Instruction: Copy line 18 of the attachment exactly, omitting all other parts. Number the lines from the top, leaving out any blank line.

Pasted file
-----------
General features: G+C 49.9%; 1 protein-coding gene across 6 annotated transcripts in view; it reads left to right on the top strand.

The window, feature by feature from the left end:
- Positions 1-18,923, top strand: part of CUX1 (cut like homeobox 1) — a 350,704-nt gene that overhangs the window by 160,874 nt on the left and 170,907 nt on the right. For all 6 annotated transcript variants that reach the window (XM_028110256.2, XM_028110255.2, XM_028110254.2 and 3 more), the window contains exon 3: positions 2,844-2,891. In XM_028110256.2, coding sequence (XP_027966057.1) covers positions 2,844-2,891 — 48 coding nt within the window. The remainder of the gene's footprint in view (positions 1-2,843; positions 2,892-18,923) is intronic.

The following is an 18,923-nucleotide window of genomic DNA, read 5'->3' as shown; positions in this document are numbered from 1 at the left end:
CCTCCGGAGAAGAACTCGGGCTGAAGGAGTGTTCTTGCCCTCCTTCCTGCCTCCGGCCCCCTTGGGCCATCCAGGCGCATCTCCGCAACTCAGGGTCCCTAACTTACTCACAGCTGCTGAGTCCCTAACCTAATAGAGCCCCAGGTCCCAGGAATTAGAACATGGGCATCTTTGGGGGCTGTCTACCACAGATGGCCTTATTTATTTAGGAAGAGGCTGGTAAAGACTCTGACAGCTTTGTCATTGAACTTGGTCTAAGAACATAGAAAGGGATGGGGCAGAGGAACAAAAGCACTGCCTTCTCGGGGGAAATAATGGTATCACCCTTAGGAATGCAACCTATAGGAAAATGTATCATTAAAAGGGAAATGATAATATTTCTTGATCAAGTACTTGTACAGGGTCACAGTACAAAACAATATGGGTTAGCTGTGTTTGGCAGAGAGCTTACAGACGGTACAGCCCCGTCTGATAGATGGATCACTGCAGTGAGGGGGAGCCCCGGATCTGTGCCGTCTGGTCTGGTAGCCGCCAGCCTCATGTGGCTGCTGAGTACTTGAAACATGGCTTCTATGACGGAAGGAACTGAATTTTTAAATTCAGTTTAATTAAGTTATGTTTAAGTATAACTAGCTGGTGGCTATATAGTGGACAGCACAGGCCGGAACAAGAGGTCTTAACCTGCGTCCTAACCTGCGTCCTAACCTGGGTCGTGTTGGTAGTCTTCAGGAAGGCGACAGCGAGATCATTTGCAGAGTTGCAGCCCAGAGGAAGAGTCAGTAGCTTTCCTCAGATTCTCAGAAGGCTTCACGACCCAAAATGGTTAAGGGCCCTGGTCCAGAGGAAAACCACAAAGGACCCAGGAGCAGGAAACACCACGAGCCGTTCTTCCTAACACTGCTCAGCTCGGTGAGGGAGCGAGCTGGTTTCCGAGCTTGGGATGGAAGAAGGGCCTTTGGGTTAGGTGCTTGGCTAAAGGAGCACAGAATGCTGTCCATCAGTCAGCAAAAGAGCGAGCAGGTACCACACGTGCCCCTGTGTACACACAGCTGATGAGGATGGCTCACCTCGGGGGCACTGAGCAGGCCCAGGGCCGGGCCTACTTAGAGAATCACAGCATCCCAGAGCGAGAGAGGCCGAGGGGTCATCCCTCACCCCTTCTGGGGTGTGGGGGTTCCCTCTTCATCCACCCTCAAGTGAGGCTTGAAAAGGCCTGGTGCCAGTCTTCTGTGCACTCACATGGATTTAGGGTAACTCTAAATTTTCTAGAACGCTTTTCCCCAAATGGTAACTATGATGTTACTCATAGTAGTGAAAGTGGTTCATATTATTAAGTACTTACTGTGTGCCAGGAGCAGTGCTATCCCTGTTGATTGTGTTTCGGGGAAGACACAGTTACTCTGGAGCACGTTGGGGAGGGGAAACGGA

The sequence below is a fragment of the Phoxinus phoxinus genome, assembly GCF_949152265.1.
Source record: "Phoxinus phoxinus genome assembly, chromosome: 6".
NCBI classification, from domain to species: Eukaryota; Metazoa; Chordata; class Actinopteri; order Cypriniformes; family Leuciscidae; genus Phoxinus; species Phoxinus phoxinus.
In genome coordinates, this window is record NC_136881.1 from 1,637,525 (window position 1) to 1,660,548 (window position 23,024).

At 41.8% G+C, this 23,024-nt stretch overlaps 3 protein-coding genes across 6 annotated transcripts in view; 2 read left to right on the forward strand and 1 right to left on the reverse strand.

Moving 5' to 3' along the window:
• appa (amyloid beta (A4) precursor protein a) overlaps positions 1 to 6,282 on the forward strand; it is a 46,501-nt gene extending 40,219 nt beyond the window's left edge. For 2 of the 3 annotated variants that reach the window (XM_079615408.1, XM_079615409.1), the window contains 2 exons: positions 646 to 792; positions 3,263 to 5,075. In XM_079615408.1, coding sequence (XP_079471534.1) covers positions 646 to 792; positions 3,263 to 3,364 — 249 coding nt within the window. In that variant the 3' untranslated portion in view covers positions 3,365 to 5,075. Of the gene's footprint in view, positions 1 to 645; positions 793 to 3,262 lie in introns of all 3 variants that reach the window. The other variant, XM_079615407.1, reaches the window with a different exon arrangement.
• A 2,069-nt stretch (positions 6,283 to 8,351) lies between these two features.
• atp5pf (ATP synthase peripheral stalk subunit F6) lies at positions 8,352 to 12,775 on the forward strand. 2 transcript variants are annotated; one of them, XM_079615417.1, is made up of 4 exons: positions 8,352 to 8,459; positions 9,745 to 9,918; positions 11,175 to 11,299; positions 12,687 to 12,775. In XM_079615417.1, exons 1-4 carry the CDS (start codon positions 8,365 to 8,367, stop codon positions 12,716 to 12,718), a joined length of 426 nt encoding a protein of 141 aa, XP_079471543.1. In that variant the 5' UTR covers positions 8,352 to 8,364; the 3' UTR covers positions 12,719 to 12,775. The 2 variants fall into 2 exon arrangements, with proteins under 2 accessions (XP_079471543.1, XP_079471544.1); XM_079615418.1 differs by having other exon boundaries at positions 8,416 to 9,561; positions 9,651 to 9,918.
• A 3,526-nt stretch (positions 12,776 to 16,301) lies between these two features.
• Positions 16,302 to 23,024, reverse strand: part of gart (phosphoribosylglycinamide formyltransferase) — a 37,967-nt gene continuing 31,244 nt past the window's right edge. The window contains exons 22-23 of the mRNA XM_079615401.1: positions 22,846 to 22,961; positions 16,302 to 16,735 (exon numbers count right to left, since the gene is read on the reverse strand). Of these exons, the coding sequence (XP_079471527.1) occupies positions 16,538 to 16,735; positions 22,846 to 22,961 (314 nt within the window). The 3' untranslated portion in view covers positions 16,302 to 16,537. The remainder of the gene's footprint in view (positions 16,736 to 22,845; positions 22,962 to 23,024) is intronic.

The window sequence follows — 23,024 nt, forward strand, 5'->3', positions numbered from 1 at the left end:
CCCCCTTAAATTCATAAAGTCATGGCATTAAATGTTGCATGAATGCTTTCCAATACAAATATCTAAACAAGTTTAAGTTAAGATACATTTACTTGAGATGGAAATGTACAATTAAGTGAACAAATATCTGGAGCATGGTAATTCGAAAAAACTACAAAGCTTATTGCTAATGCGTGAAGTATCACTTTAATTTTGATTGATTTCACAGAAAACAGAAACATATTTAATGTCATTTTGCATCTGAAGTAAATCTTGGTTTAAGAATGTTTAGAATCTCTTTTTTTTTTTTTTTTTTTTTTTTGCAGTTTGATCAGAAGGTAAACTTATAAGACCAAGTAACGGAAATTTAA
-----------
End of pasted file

CCCCCTTAAATTCATAAAGTCATGGCATTAAATGTTGCATGAATGCTTTCCAATACAAATATCTAAACAAGTTTAAGTTAAGATACATTTACTTGAGATGGAAATGTACAATTAAGTGAACAAATATCTGGAGCATGGTAATTCGAAAAAACTACAAAGCTTATTGCTAATGCGTGAAGTATCACTTTAATTTTGATTGATTTCACAGAAAACAGAAACATATTTAATGTCATTTTGCATCTGAAGTAAATCTTGGTTTAAGAATGTTTAGAATCTCTTTTTTTTTTTTTTTTTTTTTTTTGCAGTTTGATCAGAAGGTAAACTTATAAGACCAAGTAACGGAAATTTAA